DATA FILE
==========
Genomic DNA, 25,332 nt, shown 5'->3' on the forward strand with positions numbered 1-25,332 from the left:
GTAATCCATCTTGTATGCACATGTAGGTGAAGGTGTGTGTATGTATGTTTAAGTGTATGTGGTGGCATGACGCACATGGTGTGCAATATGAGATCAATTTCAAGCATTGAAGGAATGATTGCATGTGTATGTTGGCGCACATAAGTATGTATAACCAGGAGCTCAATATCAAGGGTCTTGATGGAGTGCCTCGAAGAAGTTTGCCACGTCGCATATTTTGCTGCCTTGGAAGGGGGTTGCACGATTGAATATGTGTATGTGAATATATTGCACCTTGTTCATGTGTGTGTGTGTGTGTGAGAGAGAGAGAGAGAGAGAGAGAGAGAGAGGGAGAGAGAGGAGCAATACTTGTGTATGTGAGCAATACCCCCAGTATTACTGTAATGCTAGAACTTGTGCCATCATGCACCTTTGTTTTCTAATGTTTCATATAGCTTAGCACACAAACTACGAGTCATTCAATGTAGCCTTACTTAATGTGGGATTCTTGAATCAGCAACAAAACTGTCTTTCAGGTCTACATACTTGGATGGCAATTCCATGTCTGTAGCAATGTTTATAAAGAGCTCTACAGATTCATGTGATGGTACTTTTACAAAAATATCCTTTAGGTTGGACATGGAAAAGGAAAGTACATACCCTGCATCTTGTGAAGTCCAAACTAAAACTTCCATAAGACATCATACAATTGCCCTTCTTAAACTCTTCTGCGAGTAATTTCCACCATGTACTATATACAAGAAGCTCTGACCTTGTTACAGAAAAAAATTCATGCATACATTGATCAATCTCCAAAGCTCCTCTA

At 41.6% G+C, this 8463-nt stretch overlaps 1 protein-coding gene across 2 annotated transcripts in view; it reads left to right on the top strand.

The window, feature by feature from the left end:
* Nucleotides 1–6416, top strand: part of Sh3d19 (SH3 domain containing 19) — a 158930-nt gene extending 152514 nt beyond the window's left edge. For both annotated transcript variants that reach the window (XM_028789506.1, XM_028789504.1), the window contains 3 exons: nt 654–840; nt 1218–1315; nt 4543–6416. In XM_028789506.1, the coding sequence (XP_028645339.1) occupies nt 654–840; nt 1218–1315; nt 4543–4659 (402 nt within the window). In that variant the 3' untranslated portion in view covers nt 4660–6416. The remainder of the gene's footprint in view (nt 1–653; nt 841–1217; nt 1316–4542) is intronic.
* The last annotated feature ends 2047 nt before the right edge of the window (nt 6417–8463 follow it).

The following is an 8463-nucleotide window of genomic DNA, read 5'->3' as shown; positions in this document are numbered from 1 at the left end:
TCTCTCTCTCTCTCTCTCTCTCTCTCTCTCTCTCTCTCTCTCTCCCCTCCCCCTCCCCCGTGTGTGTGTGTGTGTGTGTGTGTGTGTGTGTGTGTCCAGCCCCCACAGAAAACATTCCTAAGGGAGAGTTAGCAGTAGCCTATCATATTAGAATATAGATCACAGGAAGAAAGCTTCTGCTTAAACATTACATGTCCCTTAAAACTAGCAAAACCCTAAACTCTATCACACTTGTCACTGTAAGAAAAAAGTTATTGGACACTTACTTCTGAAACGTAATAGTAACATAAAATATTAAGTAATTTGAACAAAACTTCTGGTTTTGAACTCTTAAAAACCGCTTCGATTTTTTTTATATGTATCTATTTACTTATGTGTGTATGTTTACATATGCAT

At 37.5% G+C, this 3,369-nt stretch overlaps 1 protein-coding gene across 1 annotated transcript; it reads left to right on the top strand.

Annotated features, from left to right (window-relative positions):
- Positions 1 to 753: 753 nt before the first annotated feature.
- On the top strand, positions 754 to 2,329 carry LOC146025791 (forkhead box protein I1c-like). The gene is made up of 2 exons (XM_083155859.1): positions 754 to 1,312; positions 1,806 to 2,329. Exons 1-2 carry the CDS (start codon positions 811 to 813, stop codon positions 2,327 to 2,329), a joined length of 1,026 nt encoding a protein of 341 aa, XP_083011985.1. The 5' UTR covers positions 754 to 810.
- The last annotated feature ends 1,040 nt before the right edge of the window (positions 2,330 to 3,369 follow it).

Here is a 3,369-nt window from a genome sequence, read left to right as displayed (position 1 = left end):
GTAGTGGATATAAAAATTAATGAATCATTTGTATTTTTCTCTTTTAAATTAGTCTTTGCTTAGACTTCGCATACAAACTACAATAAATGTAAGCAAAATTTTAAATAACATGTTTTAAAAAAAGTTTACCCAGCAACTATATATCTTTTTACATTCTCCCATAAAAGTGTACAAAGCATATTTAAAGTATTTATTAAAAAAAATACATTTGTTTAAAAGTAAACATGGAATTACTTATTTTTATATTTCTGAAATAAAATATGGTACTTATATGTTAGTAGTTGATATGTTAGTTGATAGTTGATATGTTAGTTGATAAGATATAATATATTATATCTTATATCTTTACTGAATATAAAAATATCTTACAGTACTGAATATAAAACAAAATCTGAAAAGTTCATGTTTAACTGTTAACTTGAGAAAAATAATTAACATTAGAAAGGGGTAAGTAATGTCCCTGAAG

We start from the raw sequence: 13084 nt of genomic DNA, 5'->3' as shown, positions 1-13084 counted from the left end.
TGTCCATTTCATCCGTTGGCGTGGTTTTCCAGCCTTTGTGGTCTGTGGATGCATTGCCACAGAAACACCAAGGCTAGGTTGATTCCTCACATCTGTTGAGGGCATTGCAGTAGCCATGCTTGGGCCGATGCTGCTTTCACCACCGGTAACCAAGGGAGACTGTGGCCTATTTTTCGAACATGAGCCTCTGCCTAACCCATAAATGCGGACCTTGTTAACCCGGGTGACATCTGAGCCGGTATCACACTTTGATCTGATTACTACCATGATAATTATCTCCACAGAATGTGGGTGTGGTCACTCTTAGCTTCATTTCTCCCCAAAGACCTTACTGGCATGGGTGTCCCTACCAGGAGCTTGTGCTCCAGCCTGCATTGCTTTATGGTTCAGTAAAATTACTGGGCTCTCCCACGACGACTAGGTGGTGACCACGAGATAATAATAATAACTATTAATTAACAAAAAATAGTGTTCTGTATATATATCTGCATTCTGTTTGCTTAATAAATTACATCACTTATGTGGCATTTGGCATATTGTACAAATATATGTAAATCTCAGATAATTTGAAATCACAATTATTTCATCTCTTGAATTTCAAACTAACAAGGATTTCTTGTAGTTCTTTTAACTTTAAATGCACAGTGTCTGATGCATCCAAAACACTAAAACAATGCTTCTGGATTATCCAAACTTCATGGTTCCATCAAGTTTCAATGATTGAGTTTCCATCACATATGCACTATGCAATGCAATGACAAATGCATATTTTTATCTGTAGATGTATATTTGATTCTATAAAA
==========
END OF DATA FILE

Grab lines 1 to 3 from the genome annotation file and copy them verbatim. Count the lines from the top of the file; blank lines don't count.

Genomic DNA, 25,332 nt, shown 5'->3' on the forward strand with positions numbered 1-25,332 from the left:
GTAATCCATCTTGTATGCACATGTAGGTGAAGGTGTGTGTATGTATGTTTAAGTGTATGTGGTGGCATGACGCACATGGTGTGCAATATGAGATCAATTTCAAGCATTGAAGGAATGATTGCATGTGTATGTTGGCGCACATAAGTATGTATAACCAGGAGCTCAATATCAAGGGTCTTGATGGAGTGCCTCGAAGAAGTTTGCCACGTCGCATATTTTGCTGCCTTGGAAGGGGGTTGCACGATTGAATATGTGTATGTGAATATATTGCACCTTGTTCATGTGTGTGTGTGTGTGTGAGAGAGAGAGAGAGAGAGAGAGAGAGAGAGGGAGAGAGAGGAGCAATACTTGTGTATGTGAGCAATACCCCCAGTATTACTGTAATGCTAGAACTTGTGCCATCATGCACCTTTGTTTTCTAATGTTTCATATAGCTTAGCACACAAACTACGAGTCATTCAATGTAGCCTTACTTAATGTGGGATTCTTGAATCAGCAACAAAACTGTCTTTCAGGTCTACATACTTGGATGGCAATTCCATGTCTGTAGCAATGTTTATAAAGAGCTCTACAGATTCATGTGATGGTACTTTTACAAAAATATCCTTTAGGTTGGACATGGAAAAGGAAAGTACATACCCTGCATCTTGTGAAGTCCAAACTAAAACTTCCATAAGACATCATACAATTGCCCTTCTTAAACTCTTCTGCGAGTAATTTCCACCATGTACTATATACAAGAAGCTCTGACCTTGTTACAGAAAAAAATTCATGCATACATTGATCAATCTCCAAAGCTCCTCTA

At 41.6% G+C, this 8463-nt stretch overlaps 1 protein-coding gene across 2 annotated transcripts in view; it reads left to right on the top strand.